Noon, Saturday, April 20, 2019
Showers and thunderstorms are likely to develop in the Front Range region on Easter Sunday, but probably not until mid afternoon or later. So odds are that morning Easter egg hunts will be okay.
After some showers and thunderstorms late Sunday, there may be a period of steady rain or drizzle in the evening or overnight. The snow level will start to lower, but probably not enough to result in accumulating snow below 6500 feet. Even higher up snow accumulation will likely be minor. Cooler weather arriving late Sunday will continue into Tuesday.
12:25 PM MDT, Wednesday, April 10, 2019
The changeover to snow is occurring a couple hours ahead of schedule compared to yesterday’s forecast. For the urban corridor (north of Colorado Springs) we are still looking at 2-5 inches widespread. But, it is likely that a band of intense snow, roughly in a north-south direction, will develop on and off between now and early evening. This could make some heavy snowfall rates of 1-2 inches per hour and maybe thundersnow. In areas that end up under the band for a couple hours there may be some local reports of 5-8″, but that is likely to be a subset or the region between Denver and Cheyenne. Be prepared for rapidly changing conditions over distances less than 10 miles.
Thursday morning’s commute should be fine.
2:15 PM MDT, Tuesday, April 9, 2019
The impacts of the storm will be greatest out in the northern Great Plains states, but there will also be big changes tomorrow here along the Front Range. The storm will feature rain, some localized thunderstorms (possibly with small hail), snow of varying intensity, and strong north winds. The cold front will likely move through in the morning, and the best chance for snow beginning in the urban corridor is in the early to mid afternoon after some rain. Snow will likely begin affecting the high elevations and Cheyenne in the late morning to early afternoon. Wind and precipitation should let up during the night (before Thursday morning).
Above 7000 feet:
5-15 inches, heaviest above 8500 feet and north of I-70.
Lower foothills and urban corridor:
Most likely: 2-6 inches, perhaps in bursts with strong north winds, metro Denver to Fort Collins (probably less in Colorado Springs and at least 5 in Cheyenne)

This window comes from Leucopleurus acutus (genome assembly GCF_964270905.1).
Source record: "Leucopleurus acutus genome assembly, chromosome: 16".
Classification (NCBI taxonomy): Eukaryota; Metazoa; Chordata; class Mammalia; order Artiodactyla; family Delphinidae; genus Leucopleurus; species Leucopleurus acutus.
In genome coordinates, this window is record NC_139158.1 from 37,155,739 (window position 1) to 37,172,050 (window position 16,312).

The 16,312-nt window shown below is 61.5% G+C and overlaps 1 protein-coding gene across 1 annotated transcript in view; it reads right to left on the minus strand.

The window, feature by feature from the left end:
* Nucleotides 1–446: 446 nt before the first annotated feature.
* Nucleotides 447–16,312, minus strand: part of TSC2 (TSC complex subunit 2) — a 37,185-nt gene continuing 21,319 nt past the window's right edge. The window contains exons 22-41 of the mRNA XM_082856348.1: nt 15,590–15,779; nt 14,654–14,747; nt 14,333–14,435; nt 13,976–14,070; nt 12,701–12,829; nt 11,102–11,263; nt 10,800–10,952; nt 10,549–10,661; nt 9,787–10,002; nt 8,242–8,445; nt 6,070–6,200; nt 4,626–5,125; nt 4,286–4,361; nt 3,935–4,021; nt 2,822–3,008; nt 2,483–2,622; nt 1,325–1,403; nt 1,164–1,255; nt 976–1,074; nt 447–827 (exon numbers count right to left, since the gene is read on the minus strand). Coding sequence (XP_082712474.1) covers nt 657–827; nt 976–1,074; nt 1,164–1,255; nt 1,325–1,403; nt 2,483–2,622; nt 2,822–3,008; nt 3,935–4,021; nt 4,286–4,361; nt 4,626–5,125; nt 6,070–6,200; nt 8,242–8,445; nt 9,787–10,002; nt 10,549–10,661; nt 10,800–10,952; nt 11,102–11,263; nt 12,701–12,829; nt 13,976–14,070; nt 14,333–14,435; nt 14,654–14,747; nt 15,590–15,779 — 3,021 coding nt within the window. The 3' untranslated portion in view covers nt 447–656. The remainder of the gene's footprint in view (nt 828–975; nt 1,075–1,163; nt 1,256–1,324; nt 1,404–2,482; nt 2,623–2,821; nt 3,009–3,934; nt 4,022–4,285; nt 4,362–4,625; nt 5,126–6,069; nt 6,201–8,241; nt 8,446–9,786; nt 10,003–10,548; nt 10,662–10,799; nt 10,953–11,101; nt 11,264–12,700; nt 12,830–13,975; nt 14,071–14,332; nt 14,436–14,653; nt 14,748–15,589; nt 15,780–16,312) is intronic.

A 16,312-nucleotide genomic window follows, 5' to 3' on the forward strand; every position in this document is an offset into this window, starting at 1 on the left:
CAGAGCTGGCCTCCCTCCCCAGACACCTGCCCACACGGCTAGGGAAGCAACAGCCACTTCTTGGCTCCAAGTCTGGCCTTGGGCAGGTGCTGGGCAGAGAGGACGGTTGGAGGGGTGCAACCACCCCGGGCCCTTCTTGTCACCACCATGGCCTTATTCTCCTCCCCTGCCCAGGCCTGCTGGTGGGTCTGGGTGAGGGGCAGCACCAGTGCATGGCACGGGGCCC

~10% chance of 6-10 inches (this small chance is based on the storm being a little farther southwest resulting in more northeasterly flow and snow lasting well into the night)
~10% chance of little or nothing
Most likely 3-8 inches on the plains east of Denver with blowing snow Wednesday evening.
Flight disruptions at DIA Wednesday and some winter travel conditions on the roads, especially in the mountains north of I-70, east of Denver on I-76 and I-70, and I-25 from Fort Collins to Cheyenne.
Getting around should be fine Thursday morning unless you are in the far northeastern plains of Colorado, Nebraska, South Dakota, or Minnesota.
Thursday to Saturday
This change to cold won’t move on very quickly. A relatively cool period will continue, with some more chances for light precipitation Friday or Saturday before mild weather returns Sunday.
12:15 PM MDT, Monday, April 8, 2019
Despite the warm weather today and tomorrow (maybe even near record warm tomorrow), anyone who has lived along the Front Range for a while knows that winter often makes a few encore performances during the Spring season. A shift to colder and wetter weather is on track for Wednesday and Wednesday night. The shift will likely be accompanied by a strong surface cyclone Wednesday afternoon and evening that should cause strong north winds on the plains.
Thunder, rain, and snow
This could be a situation with a foot of snow in the mountains, especially north of I-70, with lesser amounts as a go below 8000 feet due to more rain at the start.
For plains the snow potential is highly uncertain. Right now it appears the location of the storm will result in mainly north winds, rather than northeastly. In those situations the areas right along the foothills (eastern Larimer and Boulder counties and the west side of Denver) will often see the precipitation shift east soon after the changeover to snow resulting in only minor accumulation. But a slight error in the storm track forecast can make a difference.
So here is the synopsis for now:
Showers and thunderstorms develop Wednesday and change to snow in the late afternoon. Strong north winds develop during the afternoon, especially east of I-25. Accumulation potential in the lower elevation ranges from 2-8 inches. Travel may be difficult east of Denver Wednesday night (I-70 and I-76), and if you are travelling through DIA bring a good book.
6:00 AM MDT, Tuesday, April 2, 2019
A weak Pacific storm system approaching and moving through the central Rockies today and tomorrow will increase the chance for a few showery periods over the next two days. This is not a wash-out type of pattern. We are likely to have long dry intervals and temperatures near average today and Wednesday. The best chance for showers (mainly rain below 7500 feet) and maybe a thundershower will be in the afternoon/early evening today and tomorrow. Warmer weather is expected on Thursday .